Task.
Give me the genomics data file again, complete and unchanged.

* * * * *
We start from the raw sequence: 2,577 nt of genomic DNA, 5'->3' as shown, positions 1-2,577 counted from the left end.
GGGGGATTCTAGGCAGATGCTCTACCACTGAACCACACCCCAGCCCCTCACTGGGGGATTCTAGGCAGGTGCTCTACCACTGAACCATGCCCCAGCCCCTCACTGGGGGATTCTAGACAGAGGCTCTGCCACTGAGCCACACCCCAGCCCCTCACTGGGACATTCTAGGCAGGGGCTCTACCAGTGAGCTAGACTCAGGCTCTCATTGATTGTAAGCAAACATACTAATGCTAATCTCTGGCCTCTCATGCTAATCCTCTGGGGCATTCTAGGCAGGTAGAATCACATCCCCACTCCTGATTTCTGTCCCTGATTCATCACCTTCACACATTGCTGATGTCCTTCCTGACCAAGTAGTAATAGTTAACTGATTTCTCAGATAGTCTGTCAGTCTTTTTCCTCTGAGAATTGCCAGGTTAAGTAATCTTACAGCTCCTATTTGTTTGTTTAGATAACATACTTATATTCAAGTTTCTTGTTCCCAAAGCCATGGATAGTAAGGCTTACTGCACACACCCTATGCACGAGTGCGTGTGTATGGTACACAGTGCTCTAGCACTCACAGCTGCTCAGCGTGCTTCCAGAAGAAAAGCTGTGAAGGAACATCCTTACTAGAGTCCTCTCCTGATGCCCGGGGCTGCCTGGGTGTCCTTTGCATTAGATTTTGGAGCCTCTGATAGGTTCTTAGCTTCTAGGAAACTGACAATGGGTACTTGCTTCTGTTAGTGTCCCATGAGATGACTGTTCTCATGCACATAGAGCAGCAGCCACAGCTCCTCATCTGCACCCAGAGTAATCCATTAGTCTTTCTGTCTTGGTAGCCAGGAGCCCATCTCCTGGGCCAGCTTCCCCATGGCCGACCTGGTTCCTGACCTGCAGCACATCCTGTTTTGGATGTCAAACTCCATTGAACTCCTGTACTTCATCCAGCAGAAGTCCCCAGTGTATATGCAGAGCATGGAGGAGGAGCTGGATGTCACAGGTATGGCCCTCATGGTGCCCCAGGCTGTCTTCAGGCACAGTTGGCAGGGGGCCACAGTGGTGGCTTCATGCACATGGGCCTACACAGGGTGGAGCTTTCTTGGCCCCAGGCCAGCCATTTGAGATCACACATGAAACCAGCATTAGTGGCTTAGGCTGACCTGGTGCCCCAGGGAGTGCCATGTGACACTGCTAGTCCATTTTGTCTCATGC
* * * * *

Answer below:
We start from the raw sequence: 2,577 nt of genomic DNA, 5'->3' as shown, positions 1-2,577 counted from the left end.
GGGGGATTCTAGGCAGATGCTCTACCACTGAACCACACCCCAGCCCCTCACTGGGGGATTCTAGGCAGGTGCTCTACCACTGAACCATGCCCCAGCCCCTCACTGGGGGATTCTAGACAGAGGCTCTGCCACTGAGCCACACCCCAGCCCCTCACTGGGACATTCTAGGCAGGGGCTCTACCAGTGAGCTAGACTCAGGCTCTCATTGATTGTAAGCAAACATACTAATGCTAATCTCTGGCCTCTCATGCTAATCCTCTGGGGCATTCTAGGCAGGTAGAATCACATCCCCACTCCTGATTTCTGTCCCTGATTCATCACCTTCACACATTGCTGATGTCCTTCCTGACCAAGTAGTAATAGTTAACTGATTTCTCAGATAGTCTGTCAGTCTTTTTCCTCTGAGAATTGCCAGGTTAAGTAATCTTACAGCTCCTATTTGTTTGTTTAGATAACATACTTATATTCAAGTTTCTTGTTCCCAAAGCCATGGATAGTAAGGCTTACTGCACACACCCTATGCACGAGTGCGTGTGTATGGTACACAGTGCTCTAGCACTCACAGCTGCTCAGCGTGCTTCCAGAAGAAAAGCTGTGAAGGAACATCCTTACTAGAGTCCTCTCCTGATGCCCGGGGCTGCCTGGGTGTCCTTTGCATTAGATTTTGGAGCCTCTGATAGGTTCTTAGCTTCTAGGAAACTGACAATGGGTACTTGCTTCTGTTAGTGTCCCATGAGATGACTGTTCTCATGCACATAGAGCAGCAGCCACAGCTCCTCATCTGCACCCAGAGTAATCCATTAGTCTTTCTGTCTTGGTAGCCAGGAGCCCATCTCCTGGGCCAGCTTCCCCATGGCCGACCTGGTTCCTGACCTGCAGCACATCCTGTTTTGGATGTCAAACTCCATTGAACTCCTGTACTTCATCCAGCAGAAGTCCCCAGTGTATATGCAGAGCATGGAGGAGGAGCTGGATGTCACAGGTATGGCCCTCATGGTGCCCCAGGCTGTCTTCAGGCACAGTTGGCAGGGGGCCACAGTGGTGGCTTCATGCACATGGGCCTACACAGGGTGGAGCTTTCTTGGCCCCAGGCCAGCCATTTGAGATCACACATGAAACCAGCATTAGTGGCTTAGGCTGACCTGGTGCCCCAGGGAGTGCCATGTGACACTGCTAGTCCATTTTGTCTCATGC